Months down the road, if you are asking yourself, “Why haven’t I healed yet?” remember the grieving process can be slow. There will be good and bad times along the way. Some days may just be a dull ache and others hit you with the same raw loss you felt on that first day.
Let those painful times be a message. Be kind to yourself on those days. Spend time outside to relax and find peace, or visit a friend who listens to you.
The pain from this death may never fully go away. Over time you will find ways to transform the pain you feel into acceptance. Your life may never be the same, but you may be able to see your loss in a new way. Your loved one was important to you. Instead of not feeling affected by this loss, your pain shows you how dearly you held this person to your heart.
Keep it simple
It is natural to worry about what comes next. You may want to return to your old life where it doesn’t hurt and you don’t feel the loss. It is hard work to process and accept the loss, and move on.
Stay in the moment. Focus on the day in front of you rather than letting your mind wander to the challenges that lie in the future.
Be good and fair to yourself.
Hold onto hope and trust that things will get better.
Here is a list of resources in the community. These are just some of many groups that exist to help you through losing a loved one. More support can be found in hospitals, hospice centers, funeral homes, or spiritual establishments. We urge you to find guidance that fits your needs.
United Way 2-1-1
This resource line provides free support and information 365 days a year, 24 hours a day.
Call 2-1-1 within Dane County or 608-246-4357 outside of Dane County.
Agrace Hospice Care
This Madison facility offers help to the public through support groups and individual counseling sessions - all free of charge. For information call 608-276-4660 or visit: http://www.agracehospicecare.org/hospice-grief-support.html
Northern Illinois Hospice and Grief Center
Located in Rockford, Illinois, this grief center is available to the public and offers support groups for varying ages and individual/family counseling, all provided on a sliding fee scale. With questions, call 815-398-0500, http://www.northernillinoishospice.org/griefCenter.htm
The Compassionate Friends
This national organization provides grief support to families who have experienced the loss of a child, at any age and from any cause. Nearby chapters are located in Monona, Wausau, Green Bay, Dubuque, Chicago, and others. Most chapters hold monthly meetings. For further questions, call the Madison chapter at 608-258-0014, http://www.compassionatefriends.org/home.aspx.
Kids Can Cope
Based out of Madison’s St. Mary’s Hospital, this program provides support to children faced with intense grieving and coping. For more information, call Peggy Weber at 608-258-6336
Widows/Widowers Social Group
Through Good Shepherd Lutheran Church, this social group meets once a month. The church also offers free grief counseling classes periodically through the year. To learn more, call 608-271-6633.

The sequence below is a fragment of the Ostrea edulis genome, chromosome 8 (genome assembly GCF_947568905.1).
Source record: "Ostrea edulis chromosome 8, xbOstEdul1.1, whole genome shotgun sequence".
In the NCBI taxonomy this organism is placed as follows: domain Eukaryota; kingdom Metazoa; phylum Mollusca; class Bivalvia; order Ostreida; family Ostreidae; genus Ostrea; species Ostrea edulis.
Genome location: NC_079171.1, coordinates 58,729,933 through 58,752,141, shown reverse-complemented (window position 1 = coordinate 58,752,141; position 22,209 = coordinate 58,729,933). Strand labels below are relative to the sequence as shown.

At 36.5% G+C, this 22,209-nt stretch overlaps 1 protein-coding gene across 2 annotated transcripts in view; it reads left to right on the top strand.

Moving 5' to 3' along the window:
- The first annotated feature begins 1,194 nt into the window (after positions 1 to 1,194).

Parents of Murdered Children
This national organization provides supportive services for family and friends of homicide victims. Wisconsin chapters hold monthly meetings and are located in Milwaukee and Madison. For questions, call Bill Swanson at 608-821-0050 or visit their website at http://www.pomc.com/cw/index.html. The national website is http://www.pomc.org
Wisconsin Survivors of Suicide Support Group
This group offers help for survivors of suicide. Support groups are located in many cities state-wide including Madison, Appleton, Eau Claire, Green Bay, Beloit, and others. For a complete list of cities and more information on specific sites, visit their website at http://www.hopes-wi.org/WISurvivorGroups.htm With questions about the Madison group, call 608-280-2435
American Association of Suicidology
This is a national organization that offers support to survivors of suicide. For recommended support books, personal stories, and information on grief specific to suicide, visit their website at http://www.suicidology.org/suicide-survivor-resources
“I am standing upon the seashore. A ship at my side spreads her white sails to the morning breeze and starts for the blue ocean. She is an object of beauty and strength. I stand and watch her until at length she hangs like a speck of white cloud just where the sea and sky come to mingle with each other. Then someone at my side says, "There, she is gone."
Gone from my sight. That is all. She is just as large in mast and hull and spar as she was when she left my side, and she is just as able to bear her load of living freight to her destined port. Her diminished size is in me, not in her. And just at the moment when someone at my side says, "There, she is gone!" there are other eyes watching her coming, and there are other voices ready to take up the glad shout, "Here she comes!" And that is dying.” -Henry van Dyke
The information provided should not be used during any medical emergency or for the diagnosis or treatment of any medical condition. A licensed physician should be consulted for diagnosis and treatment of any and all medical conditions. Call 911 for all medical emergencies. Any duplication or distribution of the information contained herein is strictly prohibited.
Last Updated: 08/28/2012
Copyright © 08/28/2012 University of Wisconsin Hospitals and Clinics Authority. All rights reserved. Produced by the Department of Nursing. HF#7363